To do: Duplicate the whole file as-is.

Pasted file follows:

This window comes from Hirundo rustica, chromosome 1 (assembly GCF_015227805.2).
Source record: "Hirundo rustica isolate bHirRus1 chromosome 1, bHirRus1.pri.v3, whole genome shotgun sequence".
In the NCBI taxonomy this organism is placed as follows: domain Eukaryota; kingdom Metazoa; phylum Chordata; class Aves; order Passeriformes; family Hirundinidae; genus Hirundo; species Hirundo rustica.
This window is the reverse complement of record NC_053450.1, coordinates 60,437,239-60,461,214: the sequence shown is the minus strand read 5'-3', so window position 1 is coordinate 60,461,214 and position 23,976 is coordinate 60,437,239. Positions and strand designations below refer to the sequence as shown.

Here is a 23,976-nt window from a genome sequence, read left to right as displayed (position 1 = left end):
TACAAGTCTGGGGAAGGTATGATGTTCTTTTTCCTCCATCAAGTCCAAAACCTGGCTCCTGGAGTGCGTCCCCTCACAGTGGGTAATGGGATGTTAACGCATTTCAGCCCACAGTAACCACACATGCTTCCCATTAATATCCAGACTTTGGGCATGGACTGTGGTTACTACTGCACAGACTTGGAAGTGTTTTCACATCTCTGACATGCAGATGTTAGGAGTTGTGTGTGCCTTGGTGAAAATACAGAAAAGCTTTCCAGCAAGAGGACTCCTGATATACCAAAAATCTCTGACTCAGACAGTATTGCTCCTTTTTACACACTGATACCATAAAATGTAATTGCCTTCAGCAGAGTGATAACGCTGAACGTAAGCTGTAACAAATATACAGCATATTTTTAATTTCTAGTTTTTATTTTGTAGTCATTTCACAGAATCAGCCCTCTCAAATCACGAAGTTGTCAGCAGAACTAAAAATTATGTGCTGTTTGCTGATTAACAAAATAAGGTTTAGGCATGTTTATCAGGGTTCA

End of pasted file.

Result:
This window comes from Hirundo rustica, chromosome 1 (assembly GCF_015227805.2).
Source record: "Hirundo rustica isolate bHirRus1 chromosome 1, bHirRus1.pri.v3, whole genome shotgun sequence".
In the NCBI taxonomy this organism is placed as follows: domain Eukaryota; kingdom Metazoa; phylum Chordata; class Aves; order Passeriformes; family Hirundinidae; genus Hirundo; species Hirundo rustica.
This window is the reverse complement of record NC_053450.1, coordinates 60,437,239-60,461,214: the sequence shown is the minus strand read 5'-3', so window position 1 is coordinate 60,461,214 and position 23,976 is coordinate 60,437,239. Positions and strand designations below refer to the sequence as shown.

Here is a 23,976-nt window from a genome sequence, read left to right as displayed (position 1 = left end):
TACAAGTCTGGGGAAGGTATGATGTTCTTTTTCCTCCATCAAGTCCAAAACCTGGCTCCTGGAGTGCGTCCCCTCACAGTGGGTAATGGGATGTTAACGCATTTCAGCCCACAGTAACCACACATGCTTCCCATTAATATCCAGACTTTGGGCATGGACTGTGGTTACTACTGCACAGACTTGGAAGTGTTTTCACATCTCTGACATGCAGATGTTAGGAGTTGTGTGTGCCTTGGTGAAAATACAGAAAAGCTTTCCAGCAAGAGGACTCCTGATATACCAAAAATCTCTGACTCAGACAGTATTGCTCCTTTTTACACACTGATACCATAAAATGTAATTGCCTTCAGCAGAGTGATAACGCTGAACGTAAGCTGTAACAAATATACAGCATATTTTTAATTTCTAGTTTTTATTTTGTAGTCATTTCACAGAATCAGCCCTCTCAAATCACGAAGTTGTCAGCAGAACTAAAAATTATGTGCTGTTTGCTGATTAACAAAATAAGGTTTAGGCATGTTTATCAGGGTTCA